Affordability issues persist in Silicon Valley as supply and demand for housing continue to put upward pressure on prices. Demand for housing here likely won’t change soon.
Our communities boast top-performing schools, diverse populations, great weather, and access to world-class restaurants and entertainment. Thousands of employers operate here, from corporate giants like Google, Apple, and Facebook to micro start-ups where entrepreneurs are working on the next billion-dollar idea. These employees all compete for homes in what remains an extremely tight inventory of housing.
High demand and low supply have made housing incredibly unaffordable. Californians on average spend roughly 30 percent of their income on housing, and a home in California costs 2.5 times more than the national average. These numbers are even higher for the Silicon Valley micro-economy. For many of the younger generation who have grown up in these communities, housing has become too expensive to buy a home here themselves. Many continue to rent in the area or live at home, despite wanting to buy places of their own.
To address these concerns, the state legislature has passed into law Senate Bill 1069 and Assembly Bill 2299. They hope this will help ease tight inventory issues by lessening regulations on homeowners who want to build additional housing on their property. To comply with these mandates, the Accessory Dwelling Unit (ADU) Ordinance adopted by Palo Alto this last spring finally became effective on June 8, 2017.
Under the new ordinance, ADUs are defined as “attached or detached residential dwelling units which provide complete independent facilities for one or more person.” The city allows homeowners to construct a granny unit for living, sleeping, cooking, eating, and sanitation. This space could be used to house extended family, or as a rental unit. Parking restrictions and minimum lot size requirements prevented many homeowners from building these units before; however, the ordinance has eased the parking and minimum lot size requirements for building ADUs, and created an incentive with regard to additional square footage.
Single-family homes are required to have two parking spaces, one of which must be covered. However, if a home has an ADU, then a covered parking space is no longer required. This would allow many homeowners to build a separate unit, or convert their garage into an ADU without changing their current parking situation. For many homeowners who don’t use their garages for parking, this could be a sensible way to utilize the square footage.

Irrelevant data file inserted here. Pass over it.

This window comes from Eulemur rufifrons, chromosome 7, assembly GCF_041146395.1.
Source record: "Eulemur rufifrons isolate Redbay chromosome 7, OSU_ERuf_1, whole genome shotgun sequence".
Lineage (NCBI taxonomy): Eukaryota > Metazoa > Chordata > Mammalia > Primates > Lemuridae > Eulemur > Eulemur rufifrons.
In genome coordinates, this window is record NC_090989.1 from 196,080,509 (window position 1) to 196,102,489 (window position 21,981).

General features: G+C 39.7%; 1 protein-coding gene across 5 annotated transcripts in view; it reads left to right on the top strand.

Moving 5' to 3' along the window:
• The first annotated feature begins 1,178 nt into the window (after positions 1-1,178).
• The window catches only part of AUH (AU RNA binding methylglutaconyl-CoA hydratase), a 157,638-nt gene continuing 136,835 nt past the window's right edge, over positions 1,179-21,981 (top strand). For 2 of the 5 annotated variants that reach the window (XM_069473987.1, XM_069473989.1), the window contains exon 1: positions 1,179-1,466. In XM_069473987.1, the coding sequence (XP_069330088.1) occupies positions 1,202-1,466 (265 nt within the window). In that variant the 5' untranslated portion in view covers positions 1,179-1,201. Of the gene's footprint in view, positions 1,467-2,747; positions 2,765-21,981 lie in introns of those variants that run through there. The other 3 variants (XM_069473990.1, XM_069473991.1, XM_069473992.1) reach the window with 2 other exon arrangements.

For minimum lot size requirements, the city has allowed those in R-1, R-2, and RMD districts to develop ADUs on lots over 5,000 square feet. This allows a vast majority of homeowners to develop ADUs. To further incentivize building ADUs, homeowners who choose to develop are also allowed to build an additional 175 square feet over their maximum floor area.
For the most part, the ordinance has been viewed positively; the biggest concern for Palo Alto residents is the impact on parking. While some homeowners may take advantage of additional rental income, it’s very possible that many more will use it to create additional housing space for their families.
According to the TomTom Traffic Index, traffic in the Bay Area is some of the worst in America (San Francisco has the second-worst traffic after LA, and San Jose is the fifth worst in the nation). With more people living closer to where they work, perhaps our highways won’t be quite so overcrowded.
Undoubtedly, there are still a lot of questions from homeowners who are looking to make these changes. Many rules dictate how these units should be constructed to comply with code. Development plans will require review into the actual ordinances and likely visits to city hall.
At DeLeon Realty, we would happily help clients by going through these rules with you, and will even make a trip to the housing department